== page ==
If people are aware of surveillance, it shifts the way we act. When students are habituated to surveillance from an early age, it has the potential to shift the way we develop. If this data is shared outside of an educational context, it creates the potential that every person attending a public school is fully profiled before they graduate. A commonly overlooked element of this conversation is that profiles never come from a single source - they are assembled and combined from multiple sources. When data collected within an educational context gets combined with data sets collected from social media or our personal browsing history, different stories emerge.

For most people over 30 reading this post, our detailed records begin early in the 21st century, when we were 15 or older. For some kids in school now, their data profile begins when their parents posted their ultrasound on Facebook. While targeted advertising to kids is an immediate concern, at least targeted advertising is visible. Profiling by alogorithm is invisible, and is forever. Requiring students to pay for their public education with the data that will then be used to judge them sells out our kids. We can use data intelligently, but we need to have a candid conversation about what that means.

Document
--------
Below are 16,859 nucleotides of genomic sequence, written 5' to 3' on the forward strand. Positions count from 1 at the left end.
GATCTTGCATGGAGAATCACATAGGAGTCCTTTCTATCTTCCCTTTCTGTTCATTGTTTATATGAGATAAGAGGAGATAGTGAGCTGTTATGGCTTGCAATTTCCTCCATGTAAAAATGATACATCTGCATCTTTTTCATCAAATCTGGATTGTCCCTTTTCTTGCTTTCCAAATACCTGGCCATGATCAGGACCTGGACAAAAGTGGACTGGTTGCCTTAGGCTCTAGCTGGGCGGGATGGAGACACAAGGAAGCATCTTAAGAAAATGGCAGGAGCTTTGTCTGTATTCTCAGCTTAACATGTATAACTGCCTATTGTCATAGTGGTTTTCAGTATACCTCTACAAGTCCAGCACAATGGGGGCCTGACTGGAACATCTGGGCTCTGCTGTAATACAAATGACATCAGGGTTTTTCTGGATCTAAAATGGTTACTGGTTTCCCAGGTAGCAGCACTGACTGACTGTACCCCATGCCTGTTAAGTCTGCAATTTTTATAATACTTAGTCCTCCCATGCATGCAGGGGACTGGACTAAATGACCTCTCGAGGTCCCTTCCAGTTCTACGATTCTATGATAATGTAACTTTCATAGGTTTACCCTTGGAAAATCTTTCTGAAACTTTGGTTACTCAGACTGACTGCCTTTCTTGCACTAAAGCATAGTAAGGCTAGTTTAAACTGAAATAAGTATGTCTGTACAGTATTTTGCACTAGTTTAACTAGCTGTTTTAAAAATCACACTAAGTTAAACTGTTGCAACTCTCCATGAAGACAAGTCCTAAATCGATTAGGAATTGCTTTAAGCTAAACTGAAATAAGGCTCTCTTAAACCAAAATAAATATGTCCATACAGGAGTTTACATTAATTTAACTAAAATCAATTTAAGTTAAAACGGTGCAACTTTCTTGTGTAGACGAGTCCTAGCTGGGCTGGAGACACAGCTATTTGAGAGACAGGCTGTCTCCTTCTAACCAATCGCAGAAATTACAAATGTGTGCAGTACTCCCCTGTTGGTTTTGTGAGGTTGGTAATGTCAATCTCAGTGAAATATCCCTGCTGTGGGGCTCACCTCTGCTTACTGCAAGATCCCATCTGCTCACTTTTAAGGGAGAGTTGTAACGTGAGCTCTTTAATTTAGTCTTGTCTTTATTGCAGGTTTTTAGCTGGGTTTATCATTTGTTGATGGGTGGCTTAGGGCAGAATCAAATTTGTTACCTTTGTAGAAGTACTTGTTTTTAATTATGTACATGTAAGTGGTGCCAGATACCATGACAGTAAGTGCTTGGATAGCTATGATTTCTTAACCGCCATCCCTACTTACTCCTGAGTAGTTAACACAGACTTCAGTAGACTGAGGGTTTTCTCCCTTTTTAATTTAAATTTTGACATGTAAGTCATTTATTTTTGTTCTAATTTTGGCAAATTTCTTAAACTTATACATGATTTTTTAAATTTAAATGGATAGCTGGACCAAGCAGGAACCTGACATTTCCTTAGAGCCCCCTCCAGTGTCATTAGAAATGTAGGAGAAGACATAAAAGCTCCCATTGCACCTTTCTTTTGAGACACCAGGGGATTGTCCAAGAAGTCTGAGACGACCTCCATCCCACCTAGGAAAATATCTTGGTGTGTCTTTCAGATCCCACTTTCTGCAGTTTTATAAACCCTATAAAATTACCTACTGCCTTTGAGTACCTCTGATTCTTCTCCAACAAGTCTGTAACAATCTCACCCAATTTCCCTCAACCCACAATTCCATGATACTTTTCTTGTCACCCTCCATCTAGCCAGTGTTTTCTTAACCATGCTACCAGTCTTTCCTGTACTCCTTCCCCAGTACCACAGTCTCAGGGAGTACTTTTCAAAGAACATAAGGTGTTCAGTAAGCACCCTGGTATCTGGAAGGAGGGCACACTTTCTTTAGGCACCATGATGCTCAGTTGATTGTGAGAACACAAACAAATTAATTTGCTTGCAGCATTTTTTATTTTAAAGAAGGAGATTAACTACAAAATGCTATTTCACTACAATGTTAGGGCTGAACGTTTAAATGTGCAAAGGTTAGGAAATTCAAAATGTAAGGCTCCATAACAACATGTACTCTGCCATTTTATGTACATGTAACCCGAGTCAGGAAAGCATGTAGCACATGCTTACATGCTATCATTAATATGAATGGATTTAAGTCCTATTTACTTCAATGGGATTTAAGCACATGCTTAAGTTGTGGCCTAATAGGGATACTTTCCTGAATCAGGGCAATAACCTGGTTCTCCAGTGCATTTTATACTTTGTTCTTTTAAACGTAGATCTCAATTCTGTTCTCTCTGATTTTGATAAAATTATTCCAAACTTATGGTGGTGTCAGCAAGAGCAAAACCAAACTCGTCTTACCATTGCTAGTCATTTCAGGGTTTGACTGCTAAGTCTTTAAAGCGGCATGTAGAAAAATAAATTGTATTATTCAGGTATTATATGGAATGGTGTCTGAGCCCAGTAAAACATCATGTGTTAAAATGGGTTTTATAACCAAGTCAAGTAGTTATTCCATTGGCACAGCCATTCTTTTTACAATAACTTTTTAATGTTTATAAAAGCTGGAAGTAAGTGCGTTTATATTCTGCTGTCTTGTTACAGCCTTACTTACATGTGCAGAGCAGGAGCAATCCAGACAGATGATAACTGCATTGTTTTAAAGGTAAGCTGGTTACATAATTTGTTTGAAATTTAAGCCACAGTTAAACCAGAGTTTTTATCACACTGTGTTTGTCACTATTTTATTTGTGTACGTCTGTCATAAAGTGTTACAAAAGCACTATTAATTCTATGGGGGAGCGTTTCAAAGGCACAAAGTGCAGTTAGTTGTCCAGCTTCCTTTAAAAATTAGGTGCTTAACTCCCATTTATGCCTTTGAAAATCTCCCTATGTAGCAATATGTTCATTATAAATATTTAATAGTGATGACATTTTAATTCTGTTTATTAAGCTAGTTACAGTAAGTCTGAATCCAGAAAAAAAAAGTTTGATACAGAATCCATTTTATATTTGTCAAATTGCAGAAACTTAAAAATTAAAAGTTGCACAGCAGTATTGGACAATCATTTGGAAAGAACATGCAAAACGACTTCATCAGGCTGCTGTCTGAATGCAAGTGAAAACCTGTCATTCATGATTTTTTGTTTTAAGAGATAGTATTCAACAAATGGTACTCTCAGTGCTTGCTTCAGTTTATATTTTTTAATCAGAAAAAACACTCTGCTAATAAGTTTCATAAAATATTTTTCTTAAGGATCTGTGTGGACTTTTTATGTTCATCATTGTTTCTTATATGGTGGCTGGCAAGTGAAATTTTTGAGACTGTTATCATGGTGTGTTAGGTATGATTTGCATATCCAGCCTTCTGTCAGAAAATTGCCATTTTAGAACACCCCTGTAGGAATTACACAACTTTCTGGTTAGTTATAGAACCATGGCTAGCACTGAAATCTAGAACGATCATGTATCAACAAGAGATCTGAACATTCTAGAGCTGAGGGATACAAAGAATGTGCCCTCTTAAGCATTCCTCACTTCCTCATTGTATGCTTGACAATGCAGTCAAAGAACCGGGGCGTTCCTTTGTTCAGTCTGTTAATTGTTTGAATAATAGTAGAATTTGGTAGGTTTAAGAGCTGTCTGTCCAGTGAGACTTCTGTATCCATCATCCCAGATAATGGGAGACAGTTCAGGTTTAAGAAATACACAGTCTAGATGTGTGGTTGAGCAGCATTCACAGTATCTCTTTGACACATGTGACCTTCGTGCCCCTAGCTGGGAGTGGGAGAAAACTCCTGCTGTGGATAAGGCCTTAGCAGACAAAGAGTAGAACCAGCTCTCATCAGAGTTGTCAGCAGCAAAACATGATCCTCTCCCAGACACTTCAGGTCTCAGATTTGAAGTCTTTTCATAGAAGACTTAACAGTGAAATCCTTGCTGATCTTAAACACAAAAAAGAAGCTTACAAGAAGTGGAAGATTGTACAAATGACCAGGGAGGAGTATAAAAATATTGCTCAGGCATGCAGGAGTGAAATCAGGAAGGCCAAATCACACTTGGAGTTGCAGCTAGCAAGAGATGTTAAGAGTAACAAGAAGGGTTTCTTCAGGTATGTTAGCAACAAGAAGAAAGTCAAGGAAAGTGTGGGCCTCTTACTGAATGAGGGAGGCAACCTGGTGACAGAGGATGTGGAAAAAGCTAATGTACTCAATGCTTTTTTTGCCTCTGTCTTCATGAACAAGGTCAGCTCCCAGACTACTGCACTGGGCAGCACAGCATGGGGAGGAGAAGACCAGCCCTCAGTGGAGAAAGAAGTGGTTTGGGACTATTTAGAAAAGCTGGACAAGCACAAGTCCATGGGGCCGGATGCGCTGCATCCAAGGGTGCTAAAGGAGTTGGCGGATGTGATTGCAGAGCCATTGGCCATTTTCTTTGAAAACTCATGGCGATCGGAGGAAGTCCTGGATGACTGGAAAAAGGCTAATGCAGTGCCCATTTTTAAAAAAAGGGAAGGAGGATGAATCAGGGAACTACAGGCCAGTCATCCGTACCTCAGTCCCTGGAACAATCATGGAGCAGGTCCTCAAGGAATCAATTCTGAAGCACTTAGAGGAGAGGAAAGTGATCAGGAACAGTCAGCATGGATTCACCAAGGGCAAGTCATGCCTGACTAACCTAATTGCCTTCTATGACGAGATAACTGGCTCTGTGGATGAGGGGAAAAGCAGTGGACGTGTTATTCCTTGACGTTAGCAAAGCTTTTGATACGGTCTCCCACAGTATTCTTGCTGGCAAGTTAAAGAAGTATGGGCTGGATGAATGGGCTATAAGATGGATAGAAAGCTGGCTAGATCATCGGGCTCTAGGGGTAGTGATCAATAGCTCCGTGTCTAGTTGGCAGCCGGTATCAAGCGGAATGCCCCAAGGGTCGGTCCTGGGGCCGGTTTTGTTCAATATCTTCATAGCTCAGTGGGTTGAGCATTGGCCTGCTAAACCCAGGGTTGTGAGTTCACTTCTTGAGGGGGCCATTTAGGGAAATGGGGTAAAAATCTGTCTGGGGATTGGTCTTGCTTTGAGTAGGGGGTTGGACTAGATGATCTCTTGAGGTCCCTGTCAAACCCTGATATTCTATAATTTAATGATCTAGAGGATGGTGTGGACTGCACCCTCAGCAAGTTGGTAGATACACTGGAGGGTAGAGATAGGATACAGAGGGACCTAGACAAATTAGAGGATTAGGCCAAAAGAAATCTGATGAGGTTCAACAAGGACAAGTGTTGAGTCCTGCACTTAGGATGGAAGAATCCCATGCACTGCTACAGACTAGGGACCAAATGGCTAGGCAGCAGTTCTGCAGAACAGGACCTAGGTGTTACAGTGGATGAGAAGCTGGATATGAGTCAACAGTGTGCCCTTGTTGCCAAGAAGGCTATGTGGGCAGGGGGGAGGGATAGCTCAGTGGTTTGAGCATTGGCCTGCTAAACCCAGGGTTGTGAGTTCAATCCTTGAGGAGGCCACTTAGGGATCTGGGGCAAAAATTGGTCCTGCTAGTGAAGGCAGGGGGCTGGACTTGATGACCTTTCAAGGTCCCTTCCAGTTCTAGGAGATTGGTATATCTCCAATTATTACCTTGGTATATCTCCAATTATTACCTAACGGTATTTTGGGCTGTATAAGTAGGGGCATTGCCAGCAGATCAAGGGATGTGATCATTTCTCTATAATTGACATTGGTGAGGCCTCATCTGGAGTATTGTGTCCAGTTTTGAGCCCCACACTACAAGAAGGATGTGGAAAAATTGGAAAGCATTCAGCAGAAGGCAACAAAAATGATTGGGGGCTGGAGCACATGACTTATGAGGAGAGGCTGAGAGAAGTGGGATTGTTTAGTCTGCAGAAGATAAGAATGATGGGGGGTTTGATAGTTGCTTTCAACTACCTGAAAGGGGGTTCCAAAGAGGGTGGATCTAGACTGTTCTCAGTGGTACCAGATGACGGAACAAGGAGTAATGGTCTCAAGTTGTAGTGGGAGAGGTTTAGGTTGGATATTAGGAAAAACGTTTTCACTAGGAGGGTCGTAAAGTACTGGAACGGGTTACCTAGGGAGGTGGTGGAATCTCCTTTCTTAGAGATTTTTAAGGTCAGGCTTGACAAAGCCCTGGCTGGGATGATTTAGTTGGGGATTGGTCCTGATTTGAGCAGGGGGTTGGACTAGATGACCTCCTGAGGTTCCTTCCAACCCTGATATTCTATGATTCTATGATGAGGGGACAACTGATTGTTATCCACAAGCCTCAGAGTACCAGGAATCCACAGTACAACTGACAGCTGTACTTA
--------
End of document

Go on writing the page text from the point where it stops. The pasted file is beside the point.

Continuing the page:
An in depth read from @richelord: Surveillance Society: Students easy targets for data miners

Story on edtech and privacy - I'm a source on this one, along with Khaliah Barnes and Joel Reidenberg.

FERPA, Video Surveillance, and Law Enforcement Units

4 min read

In this post, we will take a look at what is potentially a large loophole in FERPA that has some obvious implications for school to prison pipeline issues.

However, I need to open with an enormous caveat. First, the FERPA brochure referenced in this post is from 2007. It is possible that these regulations have been updated over the last eight years. I searched in an effort to find updated versions, and asked other people if they knew of any more recent clarifications, and the closest thing I found from the Department of Education was this doc written after the Virginia Tech shooting. However, the fact that I didn't find anything more recent doesn't mean that additional clarification doesn't exist. If anyone reading this post knows of any more recent information on the use of surveillance cameras in schools, and how they are viewed under FERPA, please let me know either via email (bill at funnymonkey dot com) or on Twitter.